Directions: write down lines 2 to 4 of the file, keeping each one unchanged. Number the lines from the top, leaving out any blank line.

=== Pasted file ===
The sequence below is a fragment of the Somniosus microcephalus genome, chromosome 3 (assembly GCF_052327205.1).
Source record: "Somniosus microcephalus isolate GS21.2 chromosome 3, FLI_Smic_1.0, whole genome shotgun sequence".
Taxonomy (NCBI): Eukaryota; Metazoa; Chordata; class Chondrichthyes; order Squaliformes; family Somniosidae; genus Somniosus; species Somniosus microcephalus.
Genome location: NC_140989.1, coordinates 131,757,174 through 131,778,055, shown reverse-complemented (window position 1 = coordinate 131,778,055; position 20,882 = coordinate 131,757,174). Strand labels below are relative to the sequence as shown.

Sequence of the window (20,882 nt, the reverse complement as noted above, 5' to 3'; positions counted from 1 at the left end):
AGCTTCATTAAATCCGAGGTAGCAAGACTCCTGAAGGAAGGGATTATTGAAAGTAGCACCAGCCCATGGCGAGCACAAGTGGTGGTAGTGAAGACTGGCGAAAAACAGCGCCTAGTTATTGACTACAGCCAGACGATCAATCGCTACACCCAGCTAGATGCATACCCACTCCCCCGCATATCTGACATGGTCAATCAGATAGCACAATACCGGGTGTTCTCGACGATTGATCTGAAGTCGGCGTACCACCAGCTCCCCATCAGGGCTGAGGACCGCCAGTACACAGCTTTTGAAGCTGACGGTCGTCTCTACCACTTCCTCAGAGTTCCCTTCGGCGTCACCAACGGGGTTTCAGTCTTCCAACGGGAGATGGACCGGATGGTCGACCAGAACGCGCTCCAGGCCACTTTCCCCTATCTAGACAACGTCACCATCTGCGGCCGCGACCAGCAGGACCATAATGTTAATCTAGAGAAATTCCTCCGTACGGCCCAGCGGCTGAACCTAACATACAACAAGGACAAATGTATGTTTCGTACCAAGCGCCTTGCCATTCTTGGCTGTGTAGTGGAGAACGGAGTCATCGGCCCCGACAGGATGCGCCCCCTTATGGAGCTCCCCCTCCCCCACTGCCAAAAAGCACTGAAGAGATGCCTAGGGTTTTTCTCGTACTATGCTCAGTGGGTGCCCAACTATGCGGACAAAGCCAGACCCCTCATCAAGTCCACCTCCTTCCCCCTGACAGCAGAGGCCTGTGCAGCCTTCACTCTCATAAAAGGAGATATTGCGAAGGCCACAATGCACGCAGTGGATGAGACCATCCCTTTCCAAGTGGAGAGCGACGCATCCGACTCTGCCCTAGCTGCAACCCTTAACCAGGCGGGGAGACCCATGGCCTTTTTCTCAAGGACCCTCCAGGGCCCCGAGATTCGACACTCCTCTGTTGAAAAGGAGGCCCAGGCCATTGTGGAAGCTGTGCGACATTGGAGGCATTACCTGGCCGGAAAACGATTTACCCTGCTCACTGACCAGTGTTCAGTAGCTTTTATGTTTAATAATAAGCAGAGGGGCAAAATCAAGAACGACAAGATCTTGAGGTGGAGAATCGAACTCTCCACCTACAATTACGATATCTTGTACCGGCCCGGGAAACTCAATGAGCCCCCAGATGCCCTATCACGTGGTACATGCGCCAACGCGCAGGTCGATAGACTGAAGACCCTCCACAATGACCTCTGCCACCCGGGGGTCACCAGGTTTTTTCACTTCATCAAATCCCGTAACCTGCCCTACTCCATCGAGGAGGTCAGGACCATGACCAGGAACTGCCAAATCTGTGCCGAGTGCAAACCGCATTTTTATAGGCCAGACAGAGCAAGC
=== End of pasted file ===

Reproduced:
Source record: "Somniosus microcephalus isolate GS21.2 chromosome 3, FLI_Smic_1.0, whole genome shotgun sequence".
Taxonomy (NCBI): Eukaryota; Metazoa; Chordata; class Chondrichthyes; order Squaliformes; family Somniosidae; genus Somniosus; species Somniosus microcephalus.
Genome location: NC_140989.1, coordinates 131,757,174 through 131,778,055, shown reverse-complemented (window position 1 = coordinate 131,778,055; position 20,882 = coordinate 131,757,174). Strand labels below are relative to the sequence as shown.